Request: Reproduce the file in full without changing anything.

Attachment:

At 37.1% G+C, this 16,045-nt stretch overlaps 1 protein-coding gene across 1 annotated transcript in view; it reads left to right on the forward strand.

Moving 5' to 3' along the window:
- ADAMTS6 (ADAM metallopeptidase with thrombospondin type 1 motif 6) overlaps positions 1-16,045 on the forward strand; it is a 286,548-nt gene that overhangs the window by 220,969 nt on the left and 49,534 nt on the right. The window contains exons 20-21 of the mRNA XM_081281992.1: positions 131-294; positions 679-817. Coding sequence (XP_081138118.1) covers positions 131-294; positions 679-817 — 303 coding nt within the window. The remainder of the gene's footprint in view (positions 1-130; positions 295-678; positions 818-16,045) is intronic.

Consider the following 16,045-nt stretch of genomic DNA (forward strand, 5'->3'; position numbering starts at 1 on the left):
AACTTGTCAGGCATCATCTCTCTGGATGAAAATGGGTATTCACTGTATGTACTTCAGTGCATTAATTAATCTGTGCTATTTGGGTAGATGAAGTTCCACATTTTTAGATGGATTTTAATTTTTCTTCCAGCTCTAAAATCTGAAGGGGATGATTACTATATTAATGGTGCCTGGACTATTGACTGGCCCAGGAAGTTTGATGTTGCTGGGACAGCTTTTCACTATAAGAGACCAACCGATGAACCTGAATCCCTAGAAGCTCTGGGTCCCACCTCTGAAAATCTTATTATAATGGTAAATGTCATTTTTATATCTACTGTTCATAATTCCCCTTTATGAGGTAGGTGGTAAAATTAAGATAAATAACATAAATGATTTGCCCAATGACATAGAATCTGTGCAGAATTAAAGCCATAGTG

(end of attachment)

At 37.1% G+C, this 16,045-nt stretch overlaps 1 protein-coding gene across 1 annotated transcript in view; it reads left to right on the forward strand.

Moving 5' to 3' along the window:
- ADAMTS6 (ADAM metallopeptidase with thrombospondin type 1 motif 6) overlaps positions 1-16,045 on the forward strand; it is a 286,548-nt gene that overhangs the window by 220,969 nt on the left and 49,534 nt on the right. The window contains exons 20-21 of the mRNA XM_081281992.1: positions 131-294; positions 679-817. Coding sequence (XP_081138118.1) covers positions 131-294; positions 679-817 — 303 coding nt within the window. The remainder of the gene's footprint in view (positions 1-130; positions 295-678; positions 818-16,045) is intronic.

Consider the following 16,045-nt stretch of genomic DNA (forward strand, 5'->3'; position numbering starts at 1 on the left):
AACTTGTCAGGCATCATCTCTCTGGATGAAAATGGGTATTCACTGTATGTACTTCAGTGCATTAATTAATCTGTGCTATTTGGGTAGATGAAGTTCCACATTTTTAGATGGATTTTAATTTTTCTTCCAGCTCTAAAATCTGAAGGGGATGATTACTATATTAATGGTGCCTGGACTATTGACTGGCCCAGGAAGTTTGATGTTGCTGGGACAGCTTTTCACTATAAGAGACCAACCGATGAACCTGAATCCCTAGAAGCTCTGGGTCCCACCTCTGAAAATCTTATTATAATGGTAAATGTCATTTTTATATCTACTGTTCATAATTCCCCTTTATGAGGTAGGTGGTAAAATTAAGATAAATAACATAAATGATTTGCCCAATGACATAGAATCTGTGCAGAATTAAAGCCATAGTG